How self-driving vehicles will transform the transit business model

Plummeting tax revenues, regulation disparities between states, and denser cities are identified by experts as key challenges tied to the rise of the emerging transportation technology.

With so many of America’s roads and highways supported by taxes on gas and car ownership, experts predict self-driving vehicles will redefine how the nation funds its transportation infrastructure.

This was the big takeaway Wednesday as a panel of transportation officials gathered at Smart Cities Week in Santa Clara, California, to discuss how cities and states can prepare for the impending arrival of autonomous vehicles. Nevada Department of Transportation Deputy Director Tracy Larkin-Thomason identified this major disruption in the government’s business model as part of a laundry list of likely impacts once the technology becomes consumer-ready.

The loss in funding, she said, will be felt from an absence of vehicle registration payments and renewals, losses in gas tax revenues from the vehicles’ electric engines and drops in ridership for regular city transit systems.

“One of the things that state departments of transportation are looking at is basically, ‘How are we are going to continue to fund the infrastructure to support this [change in vehicle ownership]?’” Larkin-Thomason said. “For example, in Las Vegas, in just one year, Uber and Lyft have taken over 27 percent of the taxi services, and for the first time in years, our transit [business] model along the strip is actually in the red and not in the black.”


She warned such impacts would, at least temporarily, have detrimental affects on state and city transportation systems as agencies recalibrate policies and revenue sources to fit the new technology.

“It’s that transition period that we always don’t talk about a lot,” Larkin-Thomason said. “We always look at the long-term effects and if we could suddenly wave a wand and everything was autonomous and connected vehicles, that would be great. But in that transition period — until we have at least 20 percent penetration of the market — we’re basically going to be looking at a downturn in the performance of the system.”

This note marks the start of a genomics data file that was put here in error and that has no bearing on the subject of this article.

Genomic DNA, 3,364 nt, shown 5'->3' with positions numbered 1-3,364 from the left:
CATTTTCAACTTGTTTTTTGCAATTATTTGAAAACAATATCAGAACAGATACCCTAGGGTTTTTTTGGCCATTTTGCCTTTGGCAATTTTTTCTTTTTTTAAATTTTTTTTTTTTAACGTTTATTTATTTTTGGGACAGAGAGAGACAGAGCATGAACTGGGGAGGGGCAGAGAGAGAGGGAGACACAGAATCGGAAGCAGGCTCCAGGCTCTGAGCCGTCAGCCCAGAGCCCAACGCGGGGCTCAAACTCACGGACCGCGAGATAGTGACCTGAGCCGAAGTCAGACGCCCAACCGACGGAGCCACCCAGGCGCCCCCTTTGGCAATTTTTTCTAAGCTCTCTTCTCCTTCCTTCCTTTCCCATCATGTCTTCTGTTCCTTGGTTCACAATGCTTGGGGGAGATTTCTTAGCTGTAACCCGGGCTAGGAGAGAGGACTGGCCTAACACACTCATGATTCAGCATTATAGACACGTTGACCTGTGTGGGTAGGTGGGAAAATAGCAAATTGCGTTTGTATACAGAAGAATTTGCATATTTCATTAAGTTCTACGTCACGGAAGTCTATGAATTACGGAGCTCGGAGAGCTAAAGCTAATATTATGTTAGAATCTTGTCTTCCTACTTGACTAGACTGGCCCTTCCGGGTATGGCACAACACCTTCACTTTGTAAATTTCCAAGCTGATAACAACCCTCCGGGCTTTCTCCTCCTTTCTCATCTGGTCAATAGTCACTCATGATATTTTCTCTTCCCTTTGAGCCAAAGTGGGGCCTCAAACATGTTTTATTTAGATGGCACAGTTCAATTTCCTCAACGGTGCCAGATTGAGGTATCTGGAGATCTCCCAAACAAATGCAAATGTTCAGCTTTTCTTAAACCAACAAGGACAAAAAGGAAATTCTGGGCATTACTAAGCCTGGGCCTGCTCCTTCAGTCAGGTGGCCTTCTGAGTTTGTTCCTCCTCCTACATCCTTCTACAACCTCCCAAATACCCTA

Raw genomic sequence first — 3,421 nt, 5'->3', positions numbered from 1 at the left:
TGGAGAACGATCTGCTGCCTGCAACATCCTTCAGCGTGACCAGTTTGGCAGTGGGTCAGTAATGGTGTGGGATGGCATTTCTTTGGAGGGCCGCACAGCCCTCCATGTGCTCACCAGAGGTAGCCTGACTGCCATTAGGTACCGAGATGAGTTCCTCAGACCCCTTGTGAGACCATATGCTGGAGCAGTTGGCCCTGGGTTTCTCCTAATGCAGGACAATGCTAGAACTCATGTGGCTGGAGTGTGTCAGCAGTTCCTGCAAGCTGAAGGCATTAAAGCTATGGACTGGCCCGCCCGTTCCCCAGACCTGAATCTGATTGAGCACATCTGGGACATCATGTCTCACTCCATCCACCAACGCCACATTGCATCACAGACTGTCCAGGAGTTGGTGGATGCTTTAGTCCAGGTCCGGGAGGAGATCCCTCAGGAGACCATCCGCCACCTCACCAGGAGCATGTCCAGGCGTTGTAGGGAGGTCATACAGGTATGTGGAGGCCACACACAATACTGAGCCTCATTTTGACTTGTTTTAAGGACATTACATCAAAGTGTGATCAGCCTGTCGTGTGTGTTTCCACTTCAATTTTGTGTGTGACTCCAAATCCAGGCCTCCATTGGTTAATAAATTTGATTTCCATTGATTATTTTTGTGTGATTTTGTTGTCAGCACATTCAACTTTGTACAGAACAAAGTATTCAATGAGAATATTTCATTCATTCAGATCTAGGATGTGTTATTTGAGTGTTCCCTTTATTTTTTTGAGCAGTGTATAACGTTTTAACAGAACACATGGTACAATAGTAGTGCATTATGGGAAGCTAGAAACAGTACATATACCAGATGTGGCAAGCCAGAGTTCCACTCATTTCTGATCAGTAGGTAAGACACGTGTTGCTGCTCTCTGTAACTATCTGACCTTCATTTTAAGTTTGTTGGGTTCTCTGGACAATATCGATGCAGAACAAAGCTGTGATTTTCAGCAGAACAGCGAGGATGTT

Further, she said that there are likely to be a number of new costs tied to the vehicles, like clearer striping and signage to mark roadways, additional staff capacity to coordinate with insurance companies about how vehicles can qualify for insurance, and potential legal liabilities municipalities may face when vehicle performance is even more dependent on the quality and upkeep of city streets.

Adam Stocker, a mobility researcher at the UC Berkeley Transportation Sustainability Research Center, said cities may encounter additional costs through a new level of commuting. The convenience of autonomous vehicles could entice people to drive longer distances to work and this would result in denser cities, an issue that may become a weight on government resources and services — especially since the crowding will be generated by people who are not necessarily tax-paying city residents.

“One of the potential negative effects of automated vehicles is super sprawl,” Stocker said. “Any time you make a transportation facility or service better, you induce more travel where people don’t mind traveling farther distances to commute to work, and this may cause a whole other level of sprawl that was never expected.”